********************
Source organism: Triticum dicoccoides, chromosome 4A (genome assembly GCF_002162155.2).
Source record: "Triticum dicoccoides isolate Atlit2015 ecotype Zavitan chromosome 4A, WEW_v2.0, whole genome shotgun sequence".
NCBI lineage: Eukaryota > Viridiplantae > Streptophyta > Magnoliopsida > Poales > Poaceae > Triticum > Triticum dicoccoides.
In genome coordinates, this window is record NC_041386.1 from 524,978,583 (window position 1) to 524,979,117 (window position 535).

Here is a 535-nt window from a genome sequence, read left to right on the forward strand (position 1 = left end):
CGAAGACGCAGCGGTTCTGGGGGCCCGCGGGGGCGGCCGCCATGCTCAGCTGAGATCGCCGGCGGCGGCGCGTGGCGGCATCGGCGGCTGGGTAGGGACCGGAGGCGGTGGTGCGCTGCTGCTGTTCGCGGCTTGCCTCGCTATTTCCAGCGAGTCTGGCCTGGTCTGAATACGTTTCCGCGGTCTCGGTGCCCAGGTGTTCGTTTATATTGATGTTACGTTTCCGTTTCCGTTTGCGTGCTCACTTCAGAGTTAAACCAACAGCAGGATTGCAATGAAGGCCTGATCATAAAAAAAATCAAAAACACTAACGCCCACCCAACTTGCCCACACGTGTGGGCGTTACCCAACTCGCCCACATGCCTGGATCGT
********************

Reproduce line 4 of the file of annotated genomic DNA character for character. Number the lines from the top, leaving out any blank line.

In genome coordinates, this window is record NC_041386.1 from 524,978,583 (window position 1) to 524,979,117 (window position 535).